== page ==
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Publication numberUS2013391 A
Publication typeGrant
Publication dateSep 3, 1935
Filing dateAug 3, 1931
Priority dateAug 3, 1931
Publication numberUS 2013391 A, US 2013391A, US-A-2013391, US2013391 A, US2013391A
InventorsMelvin W Searls
Original AssigneePatent & Licensing Corp
Export CitationBiBTeX, EndNote, RefMan
External Links: USPTO, USPTO Assignment, Espacenet
Shingle strip
US 2013391 A
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Description  (OCR text may contain errors)

M. W. SEARLS SHINGLE STRIP Sept. 3, 1935.

Filed Aug. 3, 1951 INVENTOR M Y R w A R s m S T W A N. w L ME. mm

Patented Sept. 3, 1935 PAT @FHQE SHINGLE STRIP Application August 3, 1931, Serial No. 554,762

Claims.

This invention relates to shingle strips particularly adapted for siding purposes.

Heretofore shingle strips for siding buildings in simulation of brick, have been made from flexible 5 felt sheets saturated and coated with asphalt and surfaced with granular mineral material. These strips are notched to form tabs, the body portion being surfaced with material differing in color from the tabs, and are laid in such manner as to expose a horizontal band of the body portion together with vertical stripes thereof under the notches between the tabs in order to simulate mortar joints. This material affords cheaper construction than brick and for certain types of building is therefore more desirable.

It has been found that such composition shingle strips can be produced at a considerably lower cost if no attempt is made to simulate the mortar joints. My invention contemplates the production of shingle strips for siding which from a distance simulates brick but by reason of the fact that no mortar joints appear, the manufacturing cost is less and by virtue of the design of the strip, the amount of material required to cover a given area of side wall is considerably reduced. Hence where the cost is a more important consideration than appearance, this type of strip is more desirable than the type simulating mortar joints.

Moreover in fastening siding strips to buildings much difliculty is experienced in holding the strip in place while fastening. As a result, the rate of speed at which the strips are laid is retarded and frequently the strips are out of alignment. The object of this invention is to overcome these difiiculties by providing a shingle strip with means to hold the strip in place while it is being fastened thereby expediting the work and eliminating the possibility of improper alignment.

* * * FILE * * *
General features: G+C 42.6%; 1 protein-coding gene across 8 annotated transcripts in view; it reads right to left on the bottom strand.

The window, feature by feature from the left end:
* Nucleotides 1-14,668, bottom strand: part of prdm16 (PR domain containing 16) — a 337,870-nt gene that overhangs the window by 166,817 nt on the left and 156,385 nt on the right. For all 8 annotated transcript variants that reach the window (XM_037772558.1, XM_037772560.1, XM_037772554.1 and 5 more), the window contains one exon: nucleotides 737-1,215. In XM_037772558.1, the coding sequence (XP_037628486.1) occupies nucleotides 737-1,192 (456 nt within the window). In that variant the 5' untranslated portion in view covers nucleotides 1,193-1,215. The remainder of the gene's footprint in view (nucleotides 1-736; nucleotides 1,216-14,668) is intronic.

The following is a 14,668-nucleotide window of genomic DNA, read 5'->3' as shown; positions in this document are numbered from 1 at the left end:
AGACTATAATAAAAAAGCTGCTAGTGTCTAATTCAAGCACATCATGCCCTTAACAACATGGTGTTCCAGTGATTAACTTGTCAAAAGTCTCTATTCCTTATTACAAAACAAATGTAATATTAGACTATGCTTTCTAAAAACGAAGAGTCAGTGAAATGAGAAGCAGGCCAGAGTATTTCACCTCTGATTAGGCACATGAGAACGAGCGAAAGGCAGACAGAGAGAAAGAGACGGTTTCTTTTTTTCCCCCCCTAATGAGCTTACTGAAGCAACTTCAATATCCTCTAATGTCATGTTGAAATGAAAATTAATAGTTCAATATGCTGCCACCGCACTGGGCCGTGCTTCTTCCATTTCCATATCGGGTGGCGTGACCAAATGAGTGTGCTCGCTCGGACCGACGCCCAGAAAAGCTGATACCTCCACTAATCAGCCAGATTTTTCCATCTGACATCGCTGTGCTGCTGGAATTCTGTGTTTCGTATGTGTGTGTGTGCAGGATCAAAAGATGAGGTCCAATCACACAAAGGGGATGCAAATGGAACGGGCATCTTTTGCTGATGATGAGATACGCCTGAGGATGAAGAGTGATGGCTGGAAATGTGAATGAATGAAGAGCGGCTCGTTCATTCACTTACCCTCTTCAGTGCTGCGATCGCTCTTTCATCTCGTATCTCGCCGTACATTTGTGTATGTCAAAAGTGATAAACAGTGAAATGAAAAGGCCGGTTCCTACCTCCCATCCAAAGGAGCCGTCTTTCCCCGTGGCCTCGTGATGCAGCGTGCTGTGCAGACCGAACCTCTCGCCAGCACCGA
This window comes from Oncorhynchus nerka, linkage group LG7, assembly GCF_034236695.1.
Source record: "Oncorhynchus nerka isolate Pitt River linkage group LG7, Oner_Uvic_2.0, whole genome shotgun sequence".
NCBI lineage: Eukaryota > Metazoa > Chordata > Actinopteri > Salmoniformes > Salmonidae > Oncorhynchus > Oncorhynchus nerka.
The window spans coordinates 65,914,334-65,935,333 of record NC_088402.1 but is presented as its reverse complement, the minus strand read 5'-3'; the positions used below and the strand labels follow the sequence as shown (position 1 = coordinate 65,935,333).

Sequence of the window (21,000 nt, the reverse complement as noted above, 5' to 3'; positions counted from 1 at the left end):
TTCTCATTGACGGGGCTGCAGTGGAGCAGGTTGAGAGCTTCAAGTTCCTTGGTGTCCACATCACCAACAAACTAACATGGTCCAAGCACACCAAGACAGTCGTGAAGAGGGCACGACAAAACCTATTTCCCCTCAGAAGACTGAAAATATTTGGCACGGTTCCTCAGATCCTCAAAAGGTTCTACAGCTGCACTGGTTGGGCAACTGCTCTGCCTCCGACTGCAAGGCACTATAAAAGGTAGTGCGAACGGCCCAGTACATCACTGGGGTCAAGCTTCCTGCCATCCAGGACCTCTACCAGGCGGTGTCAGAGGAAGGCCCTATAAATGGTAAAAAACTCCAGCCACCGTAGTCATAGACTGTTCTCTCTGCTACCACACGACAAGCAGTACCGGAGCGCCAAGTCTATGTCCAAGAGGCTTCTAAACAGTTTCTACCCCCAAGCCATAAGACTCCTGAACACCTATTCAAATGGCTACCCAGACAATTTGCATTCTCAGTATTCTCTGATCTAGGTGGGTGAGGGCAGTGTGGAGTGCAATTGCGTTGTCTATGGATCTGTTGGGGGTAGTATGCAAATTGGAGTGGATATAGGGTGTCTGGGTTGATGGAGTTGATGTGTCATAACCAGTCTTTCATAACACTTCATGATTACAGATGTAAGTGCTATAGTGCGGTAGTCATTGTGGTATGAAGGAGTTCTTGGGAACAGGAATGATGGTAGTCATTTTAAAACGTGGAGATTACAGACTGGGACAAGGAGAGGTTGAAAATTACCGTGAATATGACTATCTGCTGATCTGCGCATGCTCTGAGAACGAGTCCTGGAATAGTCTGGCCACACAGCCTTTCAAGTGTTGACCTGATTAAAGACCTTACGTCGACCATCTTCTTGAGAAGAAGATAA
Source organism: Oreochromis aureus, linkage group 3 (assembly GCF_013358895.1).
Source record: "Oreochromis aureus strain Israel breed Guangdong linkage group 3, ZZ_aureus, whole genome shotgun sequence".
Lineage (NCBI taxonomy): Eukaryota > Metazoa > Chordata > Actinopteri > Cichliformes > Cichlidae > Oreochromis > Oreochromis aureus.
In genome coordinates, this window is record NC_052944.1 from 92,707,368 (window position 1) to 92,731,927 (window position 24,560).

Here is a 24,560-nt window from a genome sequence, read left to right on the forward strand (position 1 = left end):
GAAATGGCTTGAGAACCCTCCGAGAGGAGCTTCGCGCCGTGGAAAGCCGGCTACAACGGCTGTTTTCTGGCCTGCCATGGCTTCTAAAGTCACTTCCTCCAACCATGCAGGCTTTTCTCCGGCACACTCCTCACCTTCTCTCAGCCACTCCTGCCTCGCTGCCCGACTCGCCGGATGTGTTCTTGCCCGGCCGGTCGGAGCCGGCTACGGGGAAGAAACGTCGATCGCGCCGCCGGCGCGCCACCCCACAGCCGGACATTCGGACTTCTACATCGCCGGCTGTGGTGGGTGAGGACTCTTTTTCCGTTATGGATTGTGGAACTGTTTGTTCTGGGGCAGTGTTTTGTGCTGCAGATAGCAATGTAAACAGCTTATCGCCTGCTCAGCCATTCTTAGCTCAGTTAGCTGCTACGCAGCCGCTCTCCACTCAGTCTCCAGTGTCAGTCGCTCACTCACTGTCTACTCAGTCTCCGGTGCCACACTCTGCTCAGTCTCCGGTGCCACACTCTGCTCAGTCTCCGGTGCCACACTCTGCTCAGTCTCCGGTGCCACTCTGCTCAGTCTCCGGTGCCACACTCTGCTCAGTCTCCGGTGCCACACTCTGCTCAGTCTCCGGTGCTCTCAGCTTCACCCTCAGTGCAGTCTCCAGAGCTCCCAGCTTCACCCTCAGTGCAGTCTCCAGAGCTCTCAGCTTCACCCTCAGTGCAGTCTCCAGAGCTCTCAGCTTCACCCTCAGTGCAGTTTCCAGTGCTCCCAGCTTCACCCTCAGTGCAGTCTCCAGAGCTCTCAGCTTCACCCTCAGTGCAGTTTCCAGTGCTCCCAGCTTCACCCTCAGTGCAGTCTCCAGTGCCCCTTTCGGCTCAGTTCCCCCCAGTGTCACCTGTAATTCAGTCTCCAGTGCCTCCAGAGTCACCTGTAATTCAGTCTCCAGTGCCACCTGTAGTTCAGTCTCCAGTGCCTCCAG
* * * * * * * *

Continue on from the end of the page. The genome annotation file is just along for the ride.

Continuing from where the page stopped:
Another object of the invention is to cut shingle strips froma sheet of flexible material having one or more longitudinal bands of surfacing which differ in .color from that of the main body of the sheet, so that the resulting shingle strips v 45 have tabs of different color than the body of the strips and when laid, will approximate the appearance of brick. The manner in which the foregoing objects are 50 accomplished is more fully set forth in the following specification and accompanying drawing of which,

Figure 1 is a plan or face view of the preferred form of a shingle strip constructed in accordance 55 with the invention;

Figure 2 shows one way of cutting the strips from a sheet'of flexible material;

Figure 3 illustrates the method of laying the strips.

Referring to Figure l, the numeral l indicates 5 the shingle strip made of a base of flexible fibrous material such as felt, saturated and coated with asphalt and surfaced with granular slate or other gritty material. The body portion 2 of the strip is substantially rectangular in shape and them tabs 3, also rectangular, depend from the lower edge 4 of the body, spaced apart at distances substantially equal to the width of the tabs. As shown, two tabs depend from each strip but the number may be greater or smaller. Each tab is spaced from the lateral edge of the shingle at a distance equal to substantially one-half the width of the tab. The tabs are surfaced with grit of Y a color distinguishing from the color of the grit surfacing of the body. If desired, the tab may be thicker than the body portion. Notches or recesses 5 are cut in the lower edge of the body portion and spaced a short distance from the lateral edges 6 and 'I.' These notches are cut to such depth that the distance between the apex or upper extremity 8 of the notch and the top edge 9 of the body is substantially equal to the distance from the lower edge 4 of the body to the lower edge 10, of the tab.

The preferred method of cutting the strips is shown in Figure 2. The sheet of flexible material II has two longitudinal bands I2 and i3 of different color from the main body of the sheet, spaced from the longitudinal edge of the sheet so that the distance between the edges l4 and i5 is substantially twice the distance from the edge Hi to the marginal edge ll of the sheet or the distance from the edge Hi to the opposite marginal edge l9.

A zig-zag cut I9 is made lengthwise along each 40 band to form alternate extensions and depressions conforming to the shape of the desired tabs.